Having only seven readers, with only one of them being a person I actually had met and knew in real life, I felt safe to write anything- everything. I shared deep, dark family secrets, and my own worst fears and hidden moments. I started sharing more about the depression I was battling. I was losing the battle and I wasn’t shy about expressing that, either. It seemed harmless because it felt like no one was really reading it (even though they were). It was also incredibly helpful- to me. I was writing, but at the same time, I was working through things I hadn’t dared to delve into before. As I wrote about my relationship with my father, my pain in the loss of love, and my worries for my future, it became a type of therapy. Using my gift and love of words, I was sliding back into the past and writing my way out, one sad memory at a time. I was almost able to step outside of myself—but not too far. Somehow, through the blog posts, as raw and laid bare as my emotions were, I was able to piece together a puzzle—slowly. Things were starting to make sense to me. All along, I had believed there was something wrong with ME. That all of the things I was suffering were due to some faulty manufacturing of the person that I was. The more I wrote, the more I realized that while I wasn’t perfect, and definitely had flaws and imperfections, at the core of it all, I wasn’t irreparably broken or defective. At the heart of who I was, even with all of the imperfections, all of the mistakes, all of the bad choices, I was worthy of redemption, I was worthy of all the things we all need- love, acceptance, and most of all…hope.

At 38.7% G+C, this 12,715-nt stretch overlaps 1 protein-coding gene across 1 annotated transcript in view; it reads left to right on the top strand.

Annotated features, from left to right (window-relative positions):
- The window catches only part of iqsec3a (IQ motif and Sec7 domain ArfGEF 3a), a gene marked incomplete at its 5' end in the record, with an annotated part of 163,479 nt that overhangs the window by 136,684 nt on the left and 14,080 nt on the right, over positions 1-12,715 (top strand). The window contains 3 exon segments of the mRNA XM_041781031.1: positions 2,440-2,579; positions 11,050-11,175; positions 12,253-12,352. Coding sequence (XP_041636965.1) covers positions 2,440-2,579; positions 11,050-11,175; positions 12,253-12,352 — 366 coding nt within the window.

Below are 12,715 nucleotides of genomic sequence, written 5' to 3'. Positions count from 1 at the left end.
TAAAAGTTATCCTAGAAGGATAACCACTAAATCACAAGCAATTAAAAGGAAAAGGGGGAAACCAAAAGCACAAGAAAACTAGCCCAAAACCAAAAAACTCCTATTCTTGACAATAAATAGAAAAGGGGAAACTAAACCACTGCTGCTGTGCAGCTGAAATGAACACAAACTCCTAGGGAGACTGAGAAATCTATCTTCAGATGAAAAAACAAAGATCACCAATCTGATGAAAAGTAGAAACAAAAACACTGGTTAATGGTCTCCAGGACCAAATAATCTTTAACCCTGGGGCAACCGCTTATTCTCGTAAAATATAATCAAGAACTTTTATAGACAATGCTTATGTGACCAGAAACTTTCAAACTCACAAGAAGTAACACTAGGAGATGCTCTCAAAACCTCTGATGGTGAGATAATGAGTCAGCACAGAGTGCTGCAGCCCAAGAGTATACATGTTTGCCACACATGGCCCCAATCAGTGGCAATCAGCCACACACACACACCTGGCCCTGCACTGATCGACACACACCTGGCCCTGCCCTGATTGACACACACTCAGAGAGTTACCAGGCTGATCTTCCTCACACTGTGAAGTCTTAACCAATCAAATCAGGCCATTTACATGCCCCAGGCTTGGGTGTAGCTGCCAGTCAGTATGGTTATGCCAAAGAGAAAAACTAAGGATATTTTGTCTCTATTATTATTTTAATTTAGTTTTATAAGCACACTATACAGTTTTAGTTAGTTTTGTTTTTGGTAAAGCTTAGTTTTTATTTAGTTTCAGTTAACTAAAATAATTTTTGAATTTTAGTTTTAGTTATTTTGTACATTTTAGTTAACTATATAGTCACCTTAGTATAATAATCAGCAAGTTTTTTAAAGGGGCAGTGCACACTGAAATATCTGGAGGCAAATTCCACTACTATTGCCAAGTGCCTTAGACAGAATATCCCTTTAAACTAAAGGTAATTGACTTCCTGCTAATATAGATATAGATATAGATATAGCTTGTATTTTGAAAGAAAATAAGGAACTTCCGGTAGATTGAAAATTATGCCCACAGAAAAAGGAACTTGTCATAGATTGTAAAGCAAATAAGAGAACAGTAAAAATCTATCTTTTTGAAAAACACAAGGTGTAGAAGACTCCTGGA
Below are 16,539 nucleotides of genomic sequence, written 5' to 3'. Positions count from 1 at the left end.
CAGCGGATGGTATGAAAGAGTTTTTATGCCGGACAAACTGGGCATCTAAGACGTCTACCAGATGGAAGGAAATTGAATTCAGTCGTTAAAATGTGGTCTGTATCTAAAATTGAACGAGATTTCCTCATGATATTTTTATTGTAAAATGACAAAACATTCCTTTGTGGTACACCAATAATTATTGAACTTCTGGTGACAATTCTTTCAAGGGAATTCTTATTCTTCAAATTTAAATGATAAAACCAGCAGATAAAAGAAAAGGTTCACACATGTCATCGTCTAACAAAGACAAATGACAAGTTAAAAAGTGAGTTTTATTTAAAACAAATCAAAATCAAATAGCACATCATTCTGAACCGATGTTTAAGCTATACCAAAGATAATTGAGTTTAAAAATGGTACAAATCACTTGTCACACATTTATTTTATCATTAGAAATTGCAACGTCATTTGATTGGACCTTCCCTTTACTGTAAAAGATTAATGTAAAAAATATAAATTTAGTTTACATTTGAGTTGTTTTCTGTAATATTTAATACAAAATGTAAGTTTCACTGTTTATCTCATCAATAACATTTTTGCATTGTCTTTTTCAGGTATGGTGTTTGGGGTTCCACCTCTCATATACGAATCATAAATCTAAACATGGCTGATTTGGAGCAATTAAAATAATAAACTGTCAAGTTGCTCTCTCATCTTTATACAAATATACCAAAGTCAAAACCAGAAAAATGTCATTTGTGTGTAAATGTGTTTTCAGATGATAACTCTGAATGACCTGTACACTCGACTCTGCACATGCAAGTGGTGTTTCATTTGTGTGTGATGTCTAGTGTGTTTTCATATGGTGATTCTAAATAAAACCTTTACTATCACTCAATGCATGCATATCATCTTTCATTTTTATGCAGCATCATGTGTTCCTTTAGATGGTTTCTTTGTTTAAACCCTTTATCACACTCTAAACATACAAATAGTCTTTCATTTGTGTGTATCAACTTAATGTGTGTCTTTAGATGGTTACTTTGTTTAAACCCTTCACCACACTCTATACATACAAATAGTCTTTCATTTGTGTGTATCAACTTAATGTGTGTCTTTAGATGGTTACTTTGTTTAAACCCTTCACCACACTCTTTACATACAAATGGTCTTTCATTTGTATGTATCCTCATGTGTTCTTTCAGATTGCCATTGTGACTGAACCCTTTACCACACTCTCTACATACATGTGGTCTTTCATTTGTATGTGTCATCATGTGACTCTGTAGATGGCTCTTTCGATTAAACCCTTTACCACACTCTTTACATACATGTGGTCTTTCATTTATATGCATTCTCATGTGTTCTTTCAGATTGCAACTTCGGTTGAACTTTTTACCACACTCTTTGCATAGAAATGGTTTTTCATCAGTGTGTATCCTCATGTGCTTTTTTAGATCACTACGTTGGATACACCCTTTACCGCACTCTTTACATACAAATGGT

How amazing is that? How powerful is that? My words alone did not save me, a fantastic therapist was a huge part of the process of me piecing together the fragments of my history, to make sense of the present. But, my blog was a large part of that recovery.
Then, in 2009, I was selected as a Blog of Note with Blogger. In one day, tens of thousands of people were viewing my blog, commenting, sending words of love and encouragement from all over the globe. What is amazing to me now, is that in all of the hundreds of comments and emails I received, not one of them was negative. Not one. I floated for days—feeling that I was in another universe from the one I had previously resided in. My words had not only healed me, they resonated with so many others. So many beautiful emails and comments came to me from people sharing their similar experiences, some of the most powerful stating that they had never opened up before until they read my words and understood that they weren’t alone.